Does my Toddler have Headache?

Asking "Does my toddler have headache?" is a reasonable question as unlike older children who will just tell you, toddlers may not be able to articulate what is happening to them. You need to be a bit of a detective and look at your toddler's behavior.

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Signs of a headache in a young child

If you are asking "does my toddler have headache", look out for the following that can be signs of headache in young children:

  • furrowed brow
  • grimace
  • squinting the eyes
  • holding the head
  • not liking to be in bright lights
  • not liking loud noises
  • feeling miserable
  • she says "my head hurts"

Sometimes toddlers can just be listless and not themselves. If this continues for any length of time it is best to have a medical review as this may mean that your child is ill.

In toddlers, I always like to be sure that there is not a serious cause, so if you are asking "does my toddler have headache?" and your toddler is not well or the 'headache' is not settling, please see your doctor.

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What causes headache in a toddler?

The important thing to ask after asking "does my toddler have headache?" is "Could there be a serious cause of the headache?"

As mentioned on the headache section on the pain page, headache can be caused by:

  • high pressure in the skull, eg. from tumors or cerebrospinal fluid (csf) blockage (such as hydrocephalus)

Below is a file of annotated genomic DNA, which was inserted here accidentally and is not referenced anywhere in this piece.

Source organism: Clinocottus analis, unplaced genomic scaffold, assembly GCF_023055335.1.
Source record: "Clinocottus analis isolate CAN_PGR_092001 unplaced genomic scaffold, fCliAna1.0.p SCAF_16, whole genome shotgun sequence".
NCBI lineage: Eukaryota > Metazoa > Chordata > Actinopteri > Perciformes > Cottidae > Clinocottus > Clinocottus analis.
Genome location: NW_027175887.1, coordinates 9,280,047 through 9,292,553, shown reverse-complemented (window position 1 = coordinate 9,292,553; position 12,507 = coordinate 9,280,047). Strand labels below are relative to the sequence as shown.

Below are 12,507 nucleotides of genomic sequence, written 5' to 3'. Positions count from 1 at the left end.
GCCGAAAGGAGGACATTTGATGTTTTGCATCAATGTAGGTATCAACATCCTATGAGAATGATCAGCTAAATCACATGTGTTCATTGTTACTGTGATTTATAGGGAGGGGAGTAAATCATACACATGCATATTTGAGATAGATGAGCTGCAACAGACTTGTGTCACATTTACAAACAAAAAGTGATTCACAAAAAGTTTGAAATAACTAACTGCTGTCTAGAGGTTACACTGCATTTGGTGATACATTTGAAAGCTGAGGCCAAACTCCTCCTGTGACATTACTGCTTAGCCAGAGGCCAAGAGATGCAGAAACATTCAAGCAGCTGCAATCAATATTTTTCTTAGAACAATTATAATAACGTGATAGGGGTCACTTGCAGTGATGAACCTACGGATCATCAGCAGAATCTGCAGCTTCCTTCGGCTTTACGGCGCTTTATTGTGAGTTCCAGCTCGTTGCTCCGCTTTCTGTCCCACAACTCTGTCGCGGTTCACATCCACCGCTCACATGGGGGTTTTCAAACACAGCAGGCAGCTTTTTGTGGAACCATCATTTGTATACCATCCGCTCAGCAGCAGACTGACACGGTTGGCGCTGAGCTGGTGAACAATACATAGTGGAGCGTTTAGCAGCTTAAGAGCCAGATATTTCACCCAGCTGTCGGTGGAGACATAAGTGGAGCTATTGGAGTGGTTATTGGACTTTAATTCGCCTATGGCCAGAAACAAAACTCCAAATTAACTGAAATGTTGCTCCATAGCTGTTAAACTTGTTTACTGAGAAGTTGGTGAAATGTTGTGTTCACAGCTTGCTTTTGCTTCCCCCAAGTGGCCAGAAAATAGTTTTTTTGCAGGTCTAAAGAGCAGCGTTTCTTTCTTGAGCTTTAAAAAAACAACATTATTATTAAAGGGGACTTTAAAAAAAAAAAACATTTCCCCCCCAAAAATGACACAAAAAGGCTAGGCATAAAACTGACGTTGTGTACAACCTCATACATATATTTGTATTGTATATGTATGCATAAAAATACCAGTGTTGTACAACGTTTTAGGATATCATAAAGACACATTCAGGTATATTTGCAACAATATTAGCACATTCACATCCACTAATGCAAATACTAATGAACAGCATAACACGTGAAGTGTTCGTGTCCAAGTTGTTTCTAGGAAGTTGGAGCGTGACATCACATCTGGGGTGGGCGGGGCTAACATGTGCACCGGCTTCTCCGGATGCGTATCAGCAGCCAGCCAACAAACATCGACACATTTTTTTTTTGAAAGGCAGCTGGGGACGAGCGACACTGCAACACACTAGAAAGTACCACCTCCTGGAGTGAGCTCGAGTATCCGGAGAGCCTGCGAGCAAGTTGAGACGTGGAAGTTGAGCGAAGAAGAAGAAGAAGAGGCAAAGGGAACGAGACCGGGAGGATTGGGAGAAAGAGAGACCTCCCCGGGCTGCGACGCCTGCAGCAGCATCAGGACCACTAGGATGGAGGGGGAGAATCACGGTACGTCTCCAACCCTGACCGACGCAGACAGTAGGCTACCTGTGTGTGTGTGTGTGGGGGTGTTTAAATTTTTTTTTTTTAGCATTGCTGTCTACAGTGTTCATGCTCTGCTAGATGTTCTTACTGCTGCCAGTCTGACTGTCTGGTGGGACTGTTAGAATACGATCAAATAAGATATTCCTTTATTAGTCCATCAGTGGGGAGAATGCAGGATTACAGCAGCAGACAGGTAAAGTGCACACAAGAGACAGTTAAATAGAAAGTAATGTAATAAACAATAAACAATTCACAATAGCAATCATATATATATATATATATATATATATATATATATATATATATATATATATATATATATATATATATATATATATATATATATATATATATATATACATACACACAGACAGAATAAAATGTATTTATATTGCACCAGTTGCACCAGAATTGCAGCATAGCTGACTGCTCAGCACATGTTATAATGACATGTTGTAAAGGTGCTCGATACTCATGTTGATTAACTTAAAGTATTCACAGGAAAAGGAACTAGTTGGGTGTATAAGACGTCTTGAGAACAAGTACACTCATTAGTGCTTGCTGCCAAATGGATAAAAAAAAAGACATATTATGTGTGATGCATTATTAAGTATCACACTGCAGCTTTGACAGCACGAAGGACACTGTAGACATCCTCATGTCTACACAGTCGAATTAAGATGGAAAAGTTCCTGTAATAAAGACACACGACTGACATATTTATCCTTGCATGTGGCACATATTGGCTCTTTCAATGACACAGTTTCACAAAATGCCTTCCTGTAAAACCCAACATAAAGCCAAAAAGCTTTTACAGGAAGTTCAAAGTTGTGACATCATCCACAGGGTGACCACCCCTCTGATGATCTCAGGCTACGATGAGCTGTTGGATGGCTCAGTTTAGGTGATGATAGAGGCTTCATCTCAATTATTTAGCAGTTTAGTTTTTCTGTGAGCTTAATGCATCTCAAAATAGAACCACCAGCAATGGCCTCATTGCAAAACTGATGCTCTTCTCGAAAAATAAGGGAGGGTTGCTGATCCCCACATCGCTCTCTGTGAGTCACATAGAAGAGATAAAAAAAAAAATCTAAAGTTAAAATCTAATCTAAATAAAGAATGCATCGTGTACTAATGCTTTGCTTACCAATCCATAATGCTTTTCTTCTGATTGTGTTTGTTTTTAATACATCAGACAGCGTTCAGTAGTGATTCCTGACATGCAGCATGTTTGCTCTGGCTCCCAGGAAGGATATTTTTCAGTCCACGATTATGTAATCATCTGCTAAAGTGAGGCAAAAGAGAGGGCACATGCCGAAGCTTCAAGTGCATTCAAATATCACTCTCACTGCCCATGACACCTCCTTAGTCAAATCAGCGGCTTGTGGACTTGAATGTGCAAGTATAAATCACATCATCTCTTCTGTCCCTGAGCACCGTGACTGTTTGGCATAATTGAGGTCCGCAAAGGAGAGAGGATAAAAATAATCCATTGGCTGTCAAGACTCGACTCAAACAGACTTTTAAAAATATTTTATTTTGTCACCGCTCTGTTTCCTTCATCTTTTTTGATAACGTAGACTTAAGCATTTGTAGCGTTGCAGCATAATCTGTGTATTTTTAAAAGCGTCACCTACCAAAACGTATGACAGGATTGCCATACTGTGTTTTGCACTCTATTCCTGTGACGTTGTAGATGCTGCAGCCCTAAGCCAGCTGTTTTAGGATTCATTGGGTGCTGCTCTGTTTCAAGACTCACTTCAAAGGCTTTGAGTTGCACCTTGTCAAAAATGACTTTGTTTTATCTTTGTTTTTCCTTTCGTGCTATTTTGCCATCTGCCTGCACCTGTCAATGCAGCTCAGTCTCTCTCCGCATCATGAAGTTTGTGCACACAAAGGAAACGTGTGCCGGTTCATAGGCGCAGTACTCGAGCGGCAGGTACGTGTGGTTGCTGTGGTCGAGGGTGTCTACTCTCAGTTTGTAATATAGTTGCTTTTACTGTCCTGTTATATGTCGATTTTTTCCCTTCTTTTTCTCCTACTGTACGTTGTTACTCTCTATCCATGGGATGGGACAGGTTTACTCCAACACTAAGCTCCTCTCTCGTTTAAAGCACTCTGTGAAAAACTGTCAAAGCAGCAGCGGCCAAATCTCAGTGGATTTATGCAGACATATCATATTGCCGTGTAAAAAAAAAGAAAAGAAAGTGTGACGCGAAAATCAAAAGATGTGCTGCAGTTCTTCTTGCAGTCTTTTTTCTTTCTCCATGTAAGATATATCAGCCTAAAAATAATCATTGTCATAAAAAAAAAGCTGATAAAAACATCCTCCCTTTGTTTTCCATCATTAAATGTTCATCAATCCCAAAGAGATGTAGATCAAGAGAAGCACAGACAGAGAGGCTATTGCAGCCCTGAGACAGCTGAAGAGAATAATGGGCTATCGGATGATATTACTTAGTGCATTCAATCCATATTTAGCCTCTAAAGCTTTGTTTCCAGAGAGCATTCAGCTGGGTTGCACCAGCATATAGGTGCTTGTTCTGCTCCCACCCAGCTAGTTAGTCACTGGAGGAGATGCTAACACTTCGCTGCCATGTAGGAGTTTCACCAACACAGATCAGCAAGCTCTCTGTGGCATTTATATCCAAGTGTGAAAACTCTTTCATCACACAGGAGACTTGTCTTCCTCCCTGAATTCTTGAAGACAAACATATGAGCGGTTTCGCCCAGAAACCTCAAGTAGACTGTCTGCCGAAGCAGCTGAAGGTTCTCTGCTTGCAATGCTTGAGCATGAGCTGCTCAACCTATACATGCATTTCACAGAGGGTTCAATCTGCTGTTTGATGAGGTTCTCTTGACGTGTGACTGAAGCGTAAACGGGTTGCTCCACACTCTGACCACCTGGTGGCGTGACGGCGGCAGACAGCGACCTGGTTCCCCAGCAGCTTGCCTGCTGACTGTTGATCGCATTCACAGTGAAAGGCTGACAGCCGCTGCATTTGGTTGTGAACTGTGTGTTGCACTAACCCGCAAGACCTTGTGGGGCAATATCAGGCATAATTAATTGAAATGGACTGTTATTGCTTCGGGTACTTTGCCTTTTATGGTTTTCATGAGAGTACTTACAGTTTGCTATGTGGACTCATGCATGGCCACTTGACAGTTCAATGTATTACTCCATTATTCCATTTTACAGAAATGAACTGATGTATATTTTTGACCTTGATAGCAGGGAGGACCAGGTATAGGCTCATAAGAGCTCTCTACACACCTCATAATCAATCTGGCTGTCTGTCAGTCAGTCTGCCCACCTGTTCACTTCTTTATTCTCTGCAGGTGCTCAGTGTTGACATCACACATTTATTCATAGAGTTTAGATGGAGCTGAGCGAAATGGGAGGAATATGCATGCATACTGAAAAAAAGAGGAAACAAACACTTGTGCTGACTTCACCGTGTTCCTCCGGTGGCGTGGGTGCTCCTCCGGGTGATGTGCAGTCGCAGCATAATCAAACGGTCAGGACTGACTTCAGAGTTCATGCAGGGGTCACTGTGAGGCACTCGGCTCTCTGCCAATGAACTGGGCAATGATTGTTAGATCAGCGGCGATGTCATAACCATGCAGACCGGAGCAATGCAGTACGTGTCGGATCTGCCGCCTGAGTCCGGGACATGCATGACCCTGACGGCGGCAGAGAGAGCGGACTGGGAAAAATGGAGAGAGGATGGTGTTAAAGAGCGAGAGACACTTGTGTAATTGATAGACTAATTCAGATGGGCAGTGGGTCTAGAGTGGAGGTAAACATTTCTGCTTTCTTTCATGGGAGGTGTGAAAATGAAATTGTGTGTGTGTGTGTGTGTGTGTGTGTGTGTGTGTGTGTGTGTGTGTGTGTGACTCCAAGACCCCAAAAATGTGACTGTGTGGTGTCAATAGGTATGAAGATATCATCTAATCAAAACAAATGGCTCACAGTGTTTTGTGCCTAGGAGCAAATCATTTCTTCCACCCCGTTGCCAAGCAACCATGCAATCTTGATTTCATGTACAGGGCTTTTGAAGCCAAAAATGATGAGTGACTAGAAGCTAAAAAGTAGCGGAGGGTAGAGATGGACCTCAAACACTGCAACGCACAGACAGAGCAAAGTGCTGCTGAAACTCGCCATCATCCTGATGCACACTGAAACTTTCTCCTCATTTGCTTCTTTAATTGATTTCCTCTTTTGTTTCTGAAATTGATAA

• infection in the brain (encephalitis) or the covering of the brain (meningitis)
  • conditions where the brain is normal and the pain is self-limiting, like migraine or tension headache

As you can see some conditions are what we call pathological in that there is an abnormality or disease in the brain or the brain surrounds. Raised pressure within the skull (known as raised intracranial pressure) causes pain and is abnormal. Infection of the brain (encephalitis) or of the covering of the brain (meningitis) is also abnormal. 

On the other hand, conditions such as migraine and tension headache can cause severe pain but these are non-pathological. So there is no abnormality or disease process and the pain will resolve by itself eventually. The pain is the main concern, as compared to pathological headache where the pain is of concern, but the underlying cause of the pain is of more concern and usually requires prompt treatment.

Conditions causing raised intracranial pressure usually have signs on examination and there are clues in the history of the headache. For example, the symptoms of a brain tumor can come on over time with symptoms such as

  • headache and is vomiting particularly first thing in the morning or waking with a headache at night
  • personality change between headaches
  • headaches that are becoming more frequent and severe
  • headaches that start after coughing, laughing or straining

Imaging by CT scan (computed tomography scan) or MRI scan (magnetic resonance scan) will usually reveal or rule out conditions causing raised intracranial pressure.

Acute infection is usually diagnosed by the history and examination of the child with the symptoms usually coming on suddenly often with a fever and the child looking unwell. Additional tests such as lumbar puncture can confirm or rule out infection involving the brain.

There are no specific tests for migraine headache or tension headache in children and diagnosis is made on the history and examination and by exclusion of serious causes.

However, be reassured that even if the answer to the question "does my toddler have headache?" is "yes", the headache is more likely to be benign (non-pathological) rather than a serious (pathological) cause.

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Should I request a CT or MRI scan for my toddler?